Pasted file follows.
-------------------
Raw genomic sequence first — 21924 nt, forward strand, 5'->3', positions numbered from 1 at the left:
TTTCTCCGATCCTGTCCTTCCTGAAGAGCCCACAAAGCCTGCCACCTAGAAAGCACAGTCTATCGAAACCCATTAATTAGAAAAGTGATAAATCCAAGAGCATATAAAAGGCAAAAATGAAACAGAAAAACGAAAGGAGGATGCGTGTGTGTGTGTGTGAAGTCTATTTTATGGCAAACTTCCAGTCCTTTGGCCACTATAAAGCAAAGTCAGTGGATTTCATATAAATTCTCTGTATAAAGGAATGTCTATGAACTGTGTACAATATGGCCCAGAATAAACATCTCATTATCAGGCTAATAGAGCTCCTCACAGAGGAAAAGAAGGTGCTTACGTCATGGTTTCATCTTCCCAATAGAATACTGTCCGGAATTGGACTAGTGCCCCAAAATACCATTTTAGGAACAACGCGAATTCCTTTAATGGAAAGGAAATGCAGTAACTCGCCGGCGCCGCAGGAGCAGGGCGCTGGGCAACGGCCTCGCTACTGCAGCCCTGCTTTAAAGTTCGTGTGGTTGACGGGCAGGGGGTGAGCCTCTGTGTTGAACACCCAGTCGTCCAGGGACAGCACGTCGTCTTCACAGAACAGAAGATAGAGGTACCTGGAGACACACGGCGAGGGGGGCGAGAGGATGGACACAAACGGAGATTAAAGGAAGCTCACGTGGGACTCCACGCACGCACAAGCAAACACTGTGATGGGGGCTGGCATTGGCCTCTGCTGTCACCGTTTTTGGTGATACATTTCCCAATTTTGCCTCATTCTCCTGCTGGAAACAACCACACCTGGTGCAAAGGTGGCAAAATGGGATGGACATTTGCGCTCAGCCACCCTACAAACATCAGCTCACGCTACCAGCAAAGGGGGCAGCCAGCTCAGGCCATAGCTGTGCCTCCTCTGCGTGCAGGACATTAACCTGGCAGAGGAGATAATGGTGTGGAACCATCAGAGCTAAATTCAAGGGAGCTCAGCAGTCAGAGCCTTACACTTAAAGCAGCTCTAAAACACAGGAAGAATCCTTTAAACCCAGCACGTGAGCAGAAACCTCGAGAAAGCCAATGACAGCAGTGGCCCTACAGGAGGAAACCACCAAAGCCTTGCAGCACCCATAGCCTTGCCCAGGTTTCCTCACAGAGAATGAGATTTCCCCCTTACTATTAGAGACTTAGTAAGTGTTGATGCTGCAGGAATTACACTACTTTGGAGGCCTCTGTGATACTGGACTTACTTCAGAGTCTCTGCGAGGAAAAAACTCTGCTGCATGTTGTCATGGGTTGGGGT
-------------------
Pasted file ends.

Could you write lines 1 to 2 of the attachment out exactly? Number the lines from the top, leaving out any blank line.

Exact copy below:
Raw genomic sequence first — 21924 nt, forward strand, 5'->3', positions numbered from 1 at the left:
TTTCTCCGATCCTGTCCTTCCTGAAGAGCCCACAAAGCCTGCCACCTAGAAAGCACAGTCTATCGAAACCCATTAATTAGAAAAGTGATAAATCCAAGAGCATATAAAAGGCAAAAATGAAACAGAAAAACGAAAGGAGGATGCGTGTGTGTGTGTGTGAAGTCTATTTTATGGCAAACTTCCAGTCCTTTGGCCACTATAAAGCAAAGTCAGTGGATTTCATATAAATTCTCTGTATAAAGGAATGTCTATGAACTGTGTACAATATGGCCCAGAATAAACATCTCATTATCAGGCTAATAGAGCTCCTCACAGAGGAAAAGAAGGTGCTTACGTCATGGTTTCATCTTCCCAATAGAATACTGTCCGGAATTGGACTAGTGCCCCAAAATACCATTTTAGGAACAACGCGAATTCCTTTAATGGAAAGGAAATGCAGTAACTCGCCGGCGCCGCAGGAGCAGGGCGCTGGGCAACGGCCTCGCTACTGCAGCCCTGCTTTAAAGTTCGTGTGGTTGACGGGCAGGGGGTGAGCCTCTGTGTTGAACACCCAGTCGTCCAGGGACAGCACGTCGTCTTCACAGAACAGAAGATAGAGGTACCTGGAGACACACGGCGAGGGGGGCGAGAGGATGGACACAAACGGAGATTAAAGGAAGCTCACGTGGGACTCCACGCACGCACAAGCAAACACTGTGATGGGGGCTGGCATTGGCCTCTGCTGTCACCGTTTTTGGTGATACATTTCCCAATTTTGCCTCATTCTCCTGCTGGAAACAACCACACCTGGTGCAAAGGTGGCAAAATGGGATGGACATTTGCGCTCAGCCACCCTACAAACATCAGCTCACGCTACCAGCAAAGGGGGCAGCCAGCTCAGGCCATAGCTGTGCCTCCTCTGCGTGCAGGACATTAACCTGGCAGAGGAGATAATGGTGTGGAACCATCAGAGCTAAATTCAAGGGAGCTCAGCAGTCAGAGCCTTACACTTAAAGCAGCTCTAAAACACAGGAAGAATCCTTTAAACCCAGCACGTGAGCAGAAACCTCGAGAAAGCCAATGACAGCAGTGGCCCTACAGGAGGAAACCACCAAAGCCTTGCAGCACCCATAGCCTTGCCCAGGTTTCCTCACAGAGAATGAGATTTCCCCCTTACTATTAGAGACTTAGTAAGTGTTGATGCTGCAGGAATTACACTACTTTGGAGGCCTCTGTGATACTGGACTTACTTCAGAGTCTCTGCGAGGAAAAAACTCTGCTGCATGTTGTCATGGGTTGGGGT